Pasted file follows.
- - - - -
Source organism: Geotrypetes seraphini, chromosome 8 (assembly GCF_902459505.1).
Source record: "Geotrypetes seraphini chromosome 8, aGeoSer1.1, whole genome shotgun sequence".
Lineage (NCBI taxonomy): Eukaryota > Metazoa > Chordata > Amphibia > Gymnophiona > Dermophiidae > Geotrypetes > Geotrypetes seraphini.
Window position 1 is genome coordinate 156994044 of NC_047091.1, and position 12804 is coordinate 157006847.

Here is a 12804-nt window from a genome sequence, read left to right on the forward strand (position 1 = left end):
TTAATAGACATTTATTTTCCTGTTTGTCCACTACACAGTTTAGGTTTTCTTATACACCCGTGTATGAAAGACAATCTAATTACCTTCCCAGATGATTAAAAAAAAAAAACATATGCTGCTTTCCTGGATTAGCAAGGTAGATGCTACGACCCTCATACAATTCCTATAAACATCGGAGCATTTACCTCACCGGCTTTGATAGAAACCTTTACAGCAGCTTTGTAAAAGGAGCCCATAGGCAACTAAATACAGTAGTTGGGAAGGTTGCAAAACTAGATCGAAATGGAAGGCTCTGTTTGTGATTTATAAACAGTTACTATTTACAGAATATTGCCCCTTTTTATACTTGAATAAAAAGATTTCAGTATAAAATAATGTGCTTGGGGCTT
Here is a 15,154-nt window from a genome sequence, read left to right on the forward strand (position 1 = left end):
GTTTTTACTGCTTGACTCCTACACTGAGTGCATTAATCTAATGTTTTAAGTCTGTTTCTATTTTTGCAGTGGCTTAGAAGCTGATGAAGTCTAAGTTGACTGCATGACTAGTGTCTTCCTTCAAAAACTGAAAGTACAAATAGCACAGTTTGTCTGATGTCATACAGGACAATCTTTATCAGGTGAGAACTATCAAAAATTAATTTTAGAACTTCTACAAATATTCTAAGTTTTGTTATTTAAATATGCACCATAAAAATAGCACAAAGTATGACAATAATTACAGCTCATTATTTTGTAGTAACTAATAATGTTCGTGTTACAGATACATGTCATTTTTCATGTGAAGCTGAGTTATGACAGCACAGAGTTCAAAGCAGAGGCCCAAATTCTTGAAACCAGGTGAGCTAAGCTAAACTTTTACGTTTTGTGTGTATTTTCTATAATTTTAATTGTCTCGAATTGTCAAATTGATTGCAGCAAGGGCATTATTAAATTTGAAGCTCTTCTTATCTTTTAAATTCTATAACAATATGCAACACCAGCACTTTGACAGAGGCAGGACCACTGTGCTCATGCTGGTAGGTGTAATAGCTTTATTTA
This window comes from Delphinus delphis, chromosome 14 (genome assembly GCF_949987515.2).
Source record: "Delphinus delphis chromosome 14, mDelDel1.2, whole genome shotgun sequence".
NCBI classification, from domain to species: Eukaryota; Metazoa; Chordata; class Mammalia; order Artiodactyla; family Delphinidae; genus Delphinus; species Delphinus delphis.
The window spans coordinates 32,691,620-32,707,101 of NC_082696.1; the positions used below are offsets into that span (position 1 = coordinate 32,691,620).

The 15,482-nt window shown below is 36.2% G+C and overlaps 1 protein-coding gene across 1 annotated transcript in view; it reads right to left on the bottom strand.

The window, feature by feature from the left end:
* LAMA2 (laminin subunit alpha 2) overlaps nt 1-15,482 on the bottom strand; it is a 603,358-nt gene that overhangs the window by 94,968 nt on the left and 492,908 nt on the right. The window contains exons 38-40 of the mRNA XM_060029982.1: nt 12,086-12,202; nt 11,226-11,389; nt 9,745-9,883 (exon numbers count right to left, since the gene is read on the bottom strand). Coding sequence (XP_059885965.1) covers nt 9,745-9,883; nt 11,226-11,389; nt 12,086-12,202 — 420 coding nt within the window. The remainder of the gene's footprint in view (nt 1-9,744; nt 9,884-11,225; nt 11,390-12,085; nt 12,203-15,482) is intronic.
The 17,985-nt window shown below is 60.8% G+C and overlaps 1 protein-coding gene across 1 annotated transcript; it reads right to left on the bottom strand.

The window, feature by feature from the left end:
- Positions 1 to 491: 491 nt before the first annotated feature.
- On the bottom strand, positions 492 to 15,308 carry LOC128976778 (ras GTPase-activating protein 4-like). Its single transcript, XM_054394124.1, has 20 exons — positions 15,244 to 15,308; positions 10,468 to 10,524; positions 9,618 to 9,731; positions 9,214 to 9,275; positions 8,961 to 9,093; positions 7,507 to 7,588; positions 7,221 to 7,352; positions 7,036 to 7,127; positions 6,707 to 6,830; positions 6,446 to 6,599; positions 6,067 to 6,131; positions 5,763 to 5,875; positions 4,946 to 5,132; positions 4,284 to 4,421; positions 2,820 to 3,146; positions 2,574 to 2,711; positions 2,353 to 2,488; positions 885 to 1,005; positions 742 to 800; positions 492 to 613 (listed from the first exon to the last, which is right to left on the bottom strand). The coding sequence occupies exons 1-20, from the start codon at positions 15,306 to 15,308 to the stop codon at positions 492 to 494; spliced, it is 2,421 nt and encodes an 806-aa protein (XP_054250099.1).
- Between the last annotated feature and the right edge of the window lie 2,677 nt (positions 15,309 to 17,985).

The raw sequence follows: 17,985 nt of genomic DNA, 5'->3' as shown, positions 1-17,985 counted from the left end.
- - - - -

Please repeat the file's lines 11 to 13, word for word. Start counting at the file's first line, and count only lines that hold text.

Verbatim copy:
NCBI classification, from domain to species: Eukaryota; Metazoa; Chordata; class Mammalia; order Artiodactyla; family Delphinidae; genus Delphinus; species Delphinus delphis.
The window spans coordinates 32,691,620-32,707,101 of NC_082696.1; the positions used below are offsets into that span (position 1 = coordinate 32,691,620).

The 15,482-nt window shown below is 36.2% G+C and overlaps 1 protein-coding gene across 1 annotated transcript in view; it reads right to left on the bottom strand.